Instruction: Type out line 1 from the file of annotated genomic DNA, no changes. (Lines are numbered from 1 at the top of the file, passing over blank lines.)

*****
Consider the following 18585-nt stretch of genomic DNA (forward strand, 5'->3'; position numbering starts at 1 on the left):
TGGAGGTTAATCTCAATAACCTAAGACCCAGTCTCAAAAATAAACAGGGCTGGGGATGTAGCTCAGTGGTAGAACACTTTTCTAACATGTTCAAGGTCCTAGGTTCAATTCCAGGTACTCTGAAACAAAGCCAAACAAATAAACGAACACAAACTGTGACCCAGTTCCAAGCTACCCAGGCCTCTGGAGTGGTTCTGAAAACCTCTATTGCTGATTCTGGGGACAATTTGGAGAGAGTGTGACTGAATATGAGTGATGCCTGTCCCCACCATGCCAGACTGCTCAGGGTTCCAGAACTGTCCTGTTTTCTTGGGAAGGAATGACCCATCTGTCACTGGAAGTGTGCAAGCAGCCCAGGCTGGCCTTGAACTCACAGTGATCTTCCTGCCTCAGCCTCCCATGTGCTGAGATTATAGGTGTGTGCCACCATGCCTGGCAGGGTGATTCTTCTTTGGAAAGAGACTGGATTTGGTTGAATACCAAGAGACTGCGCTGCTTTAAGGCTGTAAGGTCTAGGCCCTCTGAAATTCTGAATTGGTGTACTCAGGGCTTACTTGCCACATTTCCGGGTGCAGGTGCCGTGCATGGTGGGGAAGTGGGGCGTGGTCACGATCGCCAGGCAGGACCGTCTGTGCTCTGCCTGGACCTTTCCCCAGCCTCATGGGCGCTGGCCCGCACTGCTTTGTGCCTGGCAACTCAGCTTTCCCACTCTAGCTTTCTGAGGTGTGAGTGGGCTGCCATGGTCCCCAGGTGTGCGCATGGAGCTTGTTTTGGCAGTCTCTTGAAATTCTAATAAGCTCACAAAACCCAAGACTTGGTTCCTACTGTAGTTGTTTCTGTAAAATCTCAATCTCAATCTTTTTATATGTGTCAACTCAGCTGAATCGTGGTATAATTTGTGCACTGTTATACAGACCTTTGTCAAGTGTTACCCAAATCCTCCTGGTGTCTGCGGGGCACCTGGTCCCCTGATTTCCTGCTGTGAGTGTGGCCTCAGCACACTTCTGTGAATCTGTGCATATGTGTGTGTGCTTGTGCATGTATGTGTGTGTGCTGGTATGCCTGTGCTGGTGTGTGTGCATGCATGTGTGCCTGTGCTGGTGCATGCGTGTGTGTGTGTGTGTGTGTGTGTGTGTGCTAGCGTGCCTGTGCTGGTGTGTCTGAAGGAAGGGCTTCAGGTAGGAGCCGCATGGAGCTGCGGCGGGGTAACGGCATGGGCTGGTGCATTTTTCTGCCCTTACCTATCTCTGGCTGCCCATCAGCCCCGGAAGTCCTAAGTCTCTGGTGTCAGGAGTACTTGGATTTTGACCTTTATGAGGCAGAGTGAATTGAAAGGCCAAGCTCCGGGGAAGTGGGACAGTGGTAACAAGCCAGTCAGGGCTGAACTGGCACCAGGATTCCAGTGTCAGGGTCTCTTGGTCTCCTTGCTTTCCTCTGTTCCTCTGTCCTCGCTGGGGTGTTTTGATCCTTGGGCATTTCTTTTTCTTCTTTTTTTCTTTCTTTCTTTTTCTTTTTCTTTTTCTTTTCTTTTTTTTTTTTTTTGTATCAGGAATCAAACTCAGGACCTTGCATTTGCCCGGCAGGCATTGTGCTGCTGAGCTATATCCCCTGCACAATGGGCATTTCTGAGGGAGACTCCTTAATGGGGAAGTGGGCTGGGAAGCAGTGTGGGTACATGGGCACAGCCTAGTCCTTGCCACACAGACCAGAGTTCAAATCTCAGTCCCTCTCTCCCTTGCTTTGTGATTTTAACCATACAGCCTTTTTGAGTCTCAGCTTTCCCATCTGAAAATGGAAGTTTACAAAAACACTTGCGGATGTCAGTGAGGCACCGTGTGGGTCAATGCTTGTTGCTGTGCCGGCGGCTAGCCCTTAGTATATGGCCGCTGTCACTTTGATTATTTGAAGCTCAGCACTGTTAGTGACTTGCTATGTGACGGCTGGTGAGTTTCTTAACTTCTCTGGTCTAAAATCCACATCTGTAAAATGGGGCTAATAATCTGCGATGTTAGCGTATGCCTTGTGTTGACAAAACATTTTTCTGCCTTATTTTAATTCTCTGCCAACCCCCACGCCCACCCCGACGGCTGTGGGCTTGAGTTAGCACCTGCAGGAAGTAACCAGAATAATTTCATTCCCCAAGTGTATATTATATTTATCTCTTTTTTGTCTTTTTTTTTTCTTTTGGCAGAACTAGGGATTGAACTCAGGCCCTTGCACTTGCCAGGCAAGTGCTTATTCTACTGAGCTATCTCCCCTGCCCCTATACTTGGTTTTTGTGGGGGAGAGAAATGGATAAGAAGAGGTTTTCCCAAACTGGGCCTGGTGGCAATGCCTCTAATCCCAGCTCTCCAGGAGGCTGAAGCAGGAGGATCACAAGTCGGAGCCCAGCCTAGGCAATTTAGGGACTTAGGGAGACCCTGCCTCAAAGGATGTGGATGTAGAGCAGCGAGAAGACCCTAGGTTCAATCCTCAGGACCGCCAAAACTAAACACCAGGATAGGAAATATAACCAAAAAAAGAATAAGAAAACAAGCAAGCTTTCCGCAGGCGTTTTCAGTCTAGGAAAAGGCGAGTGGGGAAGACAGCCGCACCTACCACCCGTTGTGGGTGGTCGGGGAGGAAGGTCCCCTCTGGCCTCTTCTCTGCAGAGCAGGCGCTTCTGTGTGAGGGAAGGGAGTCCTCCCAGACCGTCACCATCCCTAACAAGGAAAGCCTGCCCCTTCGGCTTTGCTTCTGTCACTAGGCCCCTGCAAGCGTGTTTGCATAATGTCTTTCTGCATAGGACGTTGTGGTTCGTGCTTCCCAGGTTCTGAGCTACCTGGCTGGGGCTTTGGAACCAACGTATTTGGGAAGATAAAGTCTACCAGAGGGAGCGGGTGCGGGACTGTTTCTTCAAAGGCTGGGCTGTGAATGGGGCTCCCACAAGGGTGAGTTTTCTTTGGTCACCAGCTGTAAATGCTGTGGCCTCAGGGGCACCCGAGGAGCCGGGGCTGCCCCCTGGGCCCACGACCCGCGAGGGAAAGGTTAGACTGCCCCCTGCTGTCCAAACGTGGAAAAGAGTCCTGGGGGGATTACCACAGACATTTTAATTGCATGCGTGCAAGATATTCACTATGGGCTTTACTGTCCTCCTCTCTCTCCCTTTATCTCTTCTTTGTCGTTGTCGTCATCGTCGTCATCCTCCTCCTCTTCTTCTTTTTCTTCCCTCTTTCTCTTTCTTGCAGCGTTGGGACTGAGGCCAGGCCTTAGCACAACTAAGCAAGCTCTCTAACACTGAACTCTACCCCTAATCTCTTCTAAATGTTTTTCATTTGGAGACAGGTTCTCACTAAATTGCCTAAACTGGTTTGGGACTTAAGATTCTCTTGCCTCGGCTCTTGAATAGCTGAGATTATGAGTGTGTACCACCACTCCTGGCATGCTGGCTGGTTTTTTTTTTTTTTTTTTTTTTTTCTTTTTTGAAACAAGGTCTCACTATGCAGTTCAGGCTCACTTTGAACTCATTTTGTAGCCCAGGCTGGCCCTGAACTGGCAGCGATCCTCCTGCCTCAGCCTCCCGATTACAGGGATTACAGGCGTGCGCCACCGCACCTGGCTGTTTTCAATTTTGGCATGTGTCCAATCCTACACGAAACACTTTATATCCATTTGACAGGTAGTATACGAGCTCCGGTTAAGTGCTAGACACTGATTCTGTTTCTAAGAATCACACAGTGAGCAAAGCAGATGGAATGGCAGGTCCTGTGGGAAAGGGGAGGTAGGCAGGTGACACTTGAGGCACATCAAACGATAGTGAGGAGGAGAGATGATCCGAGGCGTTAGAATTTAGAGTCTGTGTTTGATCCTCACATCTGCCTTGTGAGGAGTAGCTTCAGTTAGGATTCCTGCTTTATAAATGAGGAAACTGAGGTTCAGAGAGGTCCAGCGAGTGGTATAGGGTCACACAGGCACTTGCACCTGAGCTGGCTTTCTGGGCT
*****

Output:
Consider the following 18585-nt stretch of genomic DNA (forward strand, 5'->3'; position numbering starts at 1 on the left):